There are several issues with celebrating Christopher Columbus for “discovering” the Americas this week in 1492. Most notably, there were already people living here, he wasn’t even the first European to set foot in the Americas, he thought he was somewhere in Asia and he did some truly awful things when he arrived. What is indisputable is that the world was drastically altered from that day on, with Europe and the rest of the world becoming fully aware of the “New World,” ushering in an era of colonization that shaped the Americas as we know them today. Throughout the region, there are a number of alternative holidays that commemorate the monumental event without praising Columbus himself.
Indigenous Peoples’ Day
Several U.S. cities and states recognize the second Monday in October as Indigenous Peoples’ Day, which began in Berkeley, Calif., in 1992 to mark the 500th anniversary of Columbus’ voyage. Oregon and Vermont have also officially recognized the festival. Other cities in the Bay Area also celebrate the holiday with traditional Native American ceremonies. In South Dakota, the holiday is recognized as Native American Day, while various tribal governments in Oklahoma celebrate Native American Day or a day named after their own tribes.
Dia de la Raza
In several Latin American countries, the Day of the Race commemorates the blending of Spanish and native peoples to create a new ethnicity and culture. The day has also come to be a time for reflection on the current state of native peoples in Mexico and Central and South America, and has inspired Latino activism. In Argentina, the holiday is now known as the “Day of Respect of Cultural Diversity,” while Colombia recognizes the “Day of the Race and Hispanicity” to reflect the dual cultures.
Dia de la Resistencia Indigena
Under the presidency of Hugo Chavez, Venezuela officially renamed Oct. 12 the “Day of Indigenous Resistance” to honor the struggle native peoples undertook against the Spanish conquistadors. The 2004 celebration in the capital city of Caracas even saw activists tear down the statue of Columbus that stood on the Columbus Walk after staging a public trial of the explorer. Nicaragua and the autonomous community of Navarre, Spain, also celebrate Dia de la Resistencia Indigena.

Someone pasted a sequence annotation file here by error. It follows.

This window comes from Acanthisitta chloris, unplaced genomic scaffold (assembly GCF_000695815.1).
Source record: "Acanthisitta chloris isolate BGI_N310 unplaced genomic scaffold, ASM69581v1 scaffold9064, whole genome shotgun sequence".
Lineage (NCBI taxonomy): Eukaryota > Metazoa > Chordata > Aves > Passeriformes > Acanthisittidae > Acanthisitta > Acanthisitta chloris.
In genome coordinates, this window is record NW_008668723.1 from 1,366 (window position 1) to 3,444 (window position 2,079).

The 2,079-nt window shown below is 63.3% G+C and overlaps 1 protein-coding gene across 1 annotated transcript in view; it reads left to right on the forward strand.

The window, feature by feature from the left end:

Dia del Encuentro de las Culturas
Costa Rica changed the name of the holiday in 1994 from Dia de la Raza to the “Day of the Encounter of the Cultures” to include not only Spanish and native people and cultures but also the African and Asian contributions that have shaped the country’s history and makeup. Columbus explored the coast of Costa Rica on his fourth voyage in 1502.
National Heroes’ Day
Columbus first landed in the Bahamas (which island is in dispute) when he came to the Americas. While the island nation used to celebrate Discovery Day, it now uses the holiday to recognize citizens from a cross-section of society who are honored in a speech by the prime minister. As they do on just about every holiday since they have the pleasure of living in the Bahamas, locals spend the day at family gatherings and beach picnics. Not a bad way to celebrate.